P.E.I. fishers seek province's help in wake of herring, mackerel moratorium

·2 min read
Herring is used as bait by lobster fishers on P.E.I. The P.E.I. Fishermen's Association is recommending the fishery be reopened in a sustainable way.  (Brian McInnis/CBC - image credit)
Herring is used as bait by lobster fishers on P.E.I. The P.E.I. Fishermen's Association is recommending the fishery be reopened in a sustainable way. (Brian McInnis/CBC - image credit)

The P.E.I. Fishermen's Association (P.E.I.F.A.) is calling on the provincial government to do more to support those hit hard by a ban on fishing mackerel and herring.

In March, the federal Department of Fisheries and Oceans put a moratorium on commercial fishing for herring in the Gulf of St. Lawrence and mackerel across the East Coast, saying urgent action is required to allow the stocks to recover. Fishers were not pleased, and said a complete moratorium goes too far.

"This has been a devastating and direct blow for these fishers," said Molly Aylward, the association's executive director, appearing before a legislative standing committee on natural resources.

The P.E.I.F.A. represents independent core fishers who depend on the commercial herring and mackerel fishery for their main source of income, as well as lobster fishers who use the fish for bait, often fishing it themselves to keep their costs down.

"The burden of uncertainty towards the future of these fisheries weighs heavily on them, particularly with no plan in place to reopen," Aylward told the committee. Experts have said the closure, to allow stocks to recover, is likely to last more than a year.

$20K to $40K for bait

Bait availability and expense are fishers' biggest worries, she said, explaining an average expense this year for bait is between $20,000 and $40,000 per fisher. She said the cost of bait is rising as the spring lobster season tapers to an end, as local frozen supplies have continued to dwindle.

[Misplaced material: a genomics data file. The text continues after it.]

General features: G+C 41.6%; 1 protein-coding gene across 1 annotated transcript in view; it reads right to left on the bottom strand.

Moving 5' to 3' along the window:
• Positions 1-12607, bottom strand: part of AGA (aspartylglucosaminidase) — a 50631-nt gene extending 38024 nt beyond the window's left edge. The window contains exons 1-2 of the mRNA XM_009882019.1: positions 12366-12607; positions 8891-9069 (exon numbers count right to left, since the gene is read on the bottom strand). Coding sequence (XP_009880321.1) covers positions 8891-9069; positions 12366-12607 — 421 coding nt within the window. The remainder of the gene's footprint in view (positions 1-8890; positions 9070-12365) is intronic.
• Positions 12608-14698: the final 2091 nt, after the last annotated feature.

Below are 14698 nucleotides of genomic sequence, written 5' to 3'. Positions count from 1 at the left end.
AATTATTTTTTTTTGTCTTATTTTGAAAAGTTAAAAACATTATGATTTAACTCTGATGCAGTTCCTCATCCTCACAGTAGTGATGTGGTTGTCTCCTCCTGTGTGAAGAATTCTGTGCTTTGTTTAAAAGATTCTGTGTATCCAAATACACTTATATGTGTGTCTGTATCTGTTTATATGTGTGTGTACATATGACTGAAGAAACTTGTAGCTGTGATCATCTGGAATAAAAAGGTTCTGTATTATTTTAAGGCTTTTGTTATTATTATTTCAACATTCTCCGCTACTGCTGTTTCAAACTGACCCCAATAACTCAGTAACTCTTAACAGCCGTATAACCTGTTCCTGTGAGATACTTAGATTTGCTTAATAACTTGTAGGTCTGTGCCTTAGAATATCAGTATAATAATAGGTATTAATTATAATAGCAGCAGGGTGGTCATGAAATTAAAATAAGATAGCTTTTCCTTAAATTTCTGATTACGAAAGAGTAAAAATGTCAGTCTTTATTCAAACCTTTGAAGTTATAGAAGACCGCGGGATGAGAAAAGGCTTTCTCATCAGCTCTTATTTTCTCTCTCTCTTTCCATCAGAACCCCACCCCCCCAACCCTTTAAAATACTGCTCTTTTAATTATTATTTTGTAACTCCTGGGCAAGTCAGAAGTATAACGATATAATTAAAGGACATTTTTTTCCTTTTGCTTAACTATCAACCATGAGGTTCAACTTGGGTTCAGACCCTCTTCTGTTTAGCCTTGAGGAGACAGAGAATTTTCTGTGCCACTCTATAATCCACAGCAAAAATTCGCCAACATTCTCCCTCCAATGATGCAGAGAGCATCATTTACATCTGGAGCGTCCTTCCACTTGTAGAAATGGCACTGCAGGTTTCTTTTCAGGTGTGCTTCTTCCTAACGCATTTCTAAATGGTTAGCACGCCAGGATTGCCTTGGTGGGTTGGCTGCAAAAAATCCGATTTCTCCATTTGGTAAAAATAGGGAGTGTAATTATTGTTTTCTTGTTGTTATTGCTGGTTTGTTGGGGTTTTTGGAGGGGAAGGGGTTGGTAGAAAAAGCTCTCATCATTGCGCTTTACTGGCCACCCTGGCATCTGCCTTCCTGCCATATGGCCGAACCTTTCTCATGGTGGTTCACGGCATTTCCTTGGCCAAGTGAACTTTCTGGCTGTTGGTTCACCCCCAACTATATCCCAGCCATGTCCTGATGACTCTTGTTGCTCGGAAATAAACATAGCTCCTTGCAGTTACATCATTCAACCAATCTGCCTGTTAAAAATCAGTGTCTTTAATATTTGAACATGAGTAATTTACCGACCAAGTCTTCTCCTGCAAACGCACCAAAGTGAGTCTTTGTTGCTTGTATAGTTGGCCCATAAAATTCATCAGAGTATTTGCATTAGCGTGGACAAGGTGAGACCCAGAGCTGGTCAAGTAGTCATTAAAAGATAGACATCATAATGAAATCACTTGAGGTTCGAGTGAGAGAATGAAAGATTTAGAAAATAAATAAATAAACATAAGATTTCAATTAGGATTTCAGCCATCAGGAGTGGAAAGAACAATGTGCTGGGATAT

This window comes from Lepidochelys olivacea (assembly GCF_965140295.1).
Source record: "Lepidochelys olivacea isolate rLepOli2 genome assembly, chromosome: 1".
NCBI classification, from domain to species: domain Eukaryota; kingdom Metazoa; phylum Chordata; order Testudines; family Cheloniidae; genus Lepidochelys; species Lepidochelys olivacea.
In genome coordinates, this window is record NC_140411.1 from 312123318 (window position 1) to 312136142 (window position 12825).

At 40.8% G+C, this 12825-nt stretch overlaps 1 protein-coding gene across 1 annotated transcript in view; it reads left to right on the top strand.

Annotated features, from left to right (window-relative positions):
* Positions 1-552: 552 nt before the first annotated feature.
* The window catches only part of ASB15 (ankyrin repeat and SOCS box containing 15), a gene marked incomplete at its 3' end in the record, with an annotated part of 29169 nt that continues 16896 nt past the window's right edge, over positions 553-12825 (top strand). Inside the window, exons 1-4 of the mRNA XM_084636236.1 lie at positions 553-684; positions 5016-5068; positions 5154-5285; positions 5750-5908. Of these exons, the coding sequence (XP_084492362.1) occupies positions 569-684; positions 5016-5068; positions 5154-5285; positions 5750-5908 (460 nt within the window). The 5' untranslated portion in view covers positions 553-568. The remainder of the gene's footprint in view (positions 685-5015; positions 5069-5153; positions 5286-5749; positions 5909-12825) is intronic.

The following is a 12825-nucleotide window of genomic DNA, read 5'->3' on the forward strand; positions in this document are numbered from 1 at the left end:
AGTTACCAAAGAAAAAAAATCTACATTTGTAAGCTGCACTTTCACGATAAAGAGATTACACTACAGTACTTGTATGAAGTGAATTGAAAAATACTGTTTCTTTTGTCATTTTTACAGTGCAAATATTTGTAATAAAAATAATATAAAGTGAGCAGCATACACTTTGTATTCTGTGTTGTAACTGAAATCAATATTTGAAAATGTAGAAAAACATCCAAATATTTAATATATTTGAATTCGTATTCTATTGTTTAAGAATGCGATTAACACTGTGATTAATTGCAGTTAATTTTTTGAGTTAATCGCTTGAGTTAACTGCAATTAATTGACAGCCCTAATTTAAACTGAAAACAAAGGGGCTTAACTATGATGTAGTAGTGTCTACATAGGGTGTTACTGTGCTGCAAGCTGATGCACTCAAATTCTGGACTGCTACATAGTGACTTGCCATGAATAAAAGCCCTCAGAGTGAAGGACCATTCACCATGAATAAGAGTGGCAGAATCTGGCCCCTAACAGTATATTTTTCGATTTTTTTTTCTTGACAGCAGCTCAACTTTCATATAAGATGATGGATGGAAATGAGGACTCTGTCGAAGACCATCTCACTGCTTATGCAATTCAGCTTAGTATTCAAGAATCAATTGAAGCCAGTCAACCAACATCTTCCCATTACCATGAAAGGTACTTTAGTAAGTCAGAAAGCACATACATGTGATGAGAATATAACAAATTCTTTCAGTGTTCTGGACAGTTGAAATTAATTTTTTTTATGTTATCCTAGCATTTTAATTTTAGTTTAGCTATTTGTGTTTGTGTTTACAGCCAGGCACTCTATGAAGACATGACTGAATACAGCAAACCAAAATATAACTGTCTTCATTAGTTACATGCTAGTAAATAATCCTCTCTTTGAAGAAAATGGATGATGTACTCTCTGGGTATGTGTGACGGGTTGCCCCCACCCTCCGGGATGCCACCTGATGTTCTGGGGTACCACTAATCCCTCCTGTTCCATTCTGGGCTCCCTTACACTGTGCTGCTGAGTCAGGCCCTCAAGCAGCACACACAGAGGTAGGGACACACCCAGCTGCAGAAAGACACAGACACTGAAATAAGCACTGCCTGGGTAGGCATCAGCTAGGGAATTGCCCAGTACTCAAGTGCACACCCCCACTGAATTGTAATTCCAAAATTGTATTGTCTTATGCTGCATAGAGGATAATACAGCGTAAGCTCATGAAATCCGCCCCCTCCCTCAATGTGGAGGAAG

Legislative Assembly of P.E.I.
Legislative Assembly of P.E.I.

"The closures have led some to question whether there will be days in the future where some fishers are not able to secure bait for their lobster fishery," Aylward added.

The association had eight recommendations, including:

  • Reopen the bait fishery in a sustainable way.

  • Support realistic rebuilding plans for spring herring and mackerel.

  • Allow fish harvesters to collect more and better data on the fish stocks.

  • Funding and support for increased freezer and storage facilities on P.E.I.

  • Fishing industry representation and participation on the Federal-Provincial Bait Working Group.

  • Bait sourced outside Canada be regulated to protect the Gulf of St Lawrence ecosystem.

  • Alternative baits be regulated and researched to protect the Gulf of St Lawrence ecosystem.

  • Perch bait fishery development as an alternative safe bait species.

"Addressing the overpopulation of seals needs to be the primary focus of a rebuilding strategy of our small pelagic and groundfish stock in the southern Gulf of St Lawrence," Aylward said.

To that end, the association is suggesting grey and harp seals, both abundant in Atlantic Canada, be used as part of an alternative bait source or even for food.

"If this option is successful, it tackles two major issues: the lack of bait as well as an overabundance of seals," Aylward told the committee.

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